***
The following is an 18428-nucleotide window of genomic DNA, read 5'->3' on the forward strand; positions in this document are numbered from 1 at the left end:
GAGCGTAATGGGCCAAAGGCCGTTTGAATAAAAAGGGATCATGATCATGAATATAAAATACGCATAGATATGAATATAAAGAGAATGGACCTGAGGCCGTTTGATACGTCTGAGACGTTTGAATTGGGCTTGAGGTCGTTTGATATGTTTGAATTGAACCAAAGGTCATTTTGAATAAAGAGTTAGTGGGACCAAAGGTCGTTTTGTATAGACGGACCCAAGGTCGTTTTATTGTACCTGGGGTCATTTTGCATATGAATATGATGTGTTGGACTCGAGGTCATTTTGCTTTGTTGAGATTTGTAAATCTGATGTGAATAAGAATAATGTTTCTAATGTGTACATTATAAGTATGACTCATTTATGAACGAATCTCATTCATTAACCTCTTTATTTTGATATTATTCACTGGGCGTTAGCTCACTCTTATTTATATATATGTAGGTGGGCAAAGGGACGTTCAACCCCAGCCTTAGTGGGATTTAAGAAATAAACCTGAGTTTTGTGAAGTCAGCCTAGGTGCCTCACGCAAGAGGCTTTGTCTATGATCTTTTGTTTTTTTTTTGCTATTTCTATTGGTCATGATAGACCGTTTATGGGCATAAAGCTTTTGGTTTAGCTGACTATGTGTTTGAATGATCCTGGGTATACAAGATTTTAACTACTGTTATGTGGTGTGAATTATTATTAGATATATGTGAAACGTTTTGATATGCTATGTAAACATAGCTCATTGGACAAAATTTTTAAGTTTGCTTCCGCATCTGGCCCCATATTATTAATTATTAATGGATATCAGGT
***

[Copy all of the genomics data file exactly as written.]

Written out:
The following is an 18428-nucleotide window of genomic DNA, read 5'->3' on the forward strand; positions in this document are numbered from 1 at the left end:
GAGCGTAATGGGCCAAAGGCCGTTTGAATAAAAAGGGATCATGATCATGAATATAAAATACGCATAGATATGAATATAAAGAGAATGGACCTGAGGCCGTTTGATACGTCTGAGACGTTTGAATTGGGCTTGAGGTCGTTTGATATGTTTGAATTGAACCAAAGGTCATTTTGAATAAAGAGTTAGTGGGACCAAAGGTCGTTTTGTATAGACGGACCCAAGGTCGTTTTATTGTACCTGGGGTCATTTTGCATATGAATATGATGTGTTGGACTCGAGGTCATTTTGCTTTGTTGAGATTTGTAAATCTGATGTGAATAAGAATAATGTTTCTAATGTGTACATTATAAGTATGACTCATTTATGAACGAATCTCATTCATTAACCTCTTTATTTTGATATTATTCACTGGGCGTTAGCTCACTCTTATTTATATATATGTAGGTGGGCAAAGGGACGTTCAACCCCAGCCTTAGTGGGATTTAAGAAATAAACCTGAGTTTTGTGAAGTCAGCCTAGGTGCCTCACGCAAGAGGCTTTGTCTATGATCTTTTGTTTTTTTTTTGCTATTTCTATTGGTCATGATAGACCGTTTATGGGCATAAAGCTTTTGGTTTAGCTGACTATGTGTTTGAATGATCCTGGGTATACAAGATTTTAACTACTGTTATGTGGTGTGAATTATTATTAGATATATGTGAAACGTTTTGATATGCTATGTAAACATAGCTCATTGGACAAAATTTTTAAGTTTGCTTCCGCATCTGGCCCCATATTATTAATTATTAATGGATATCAGGT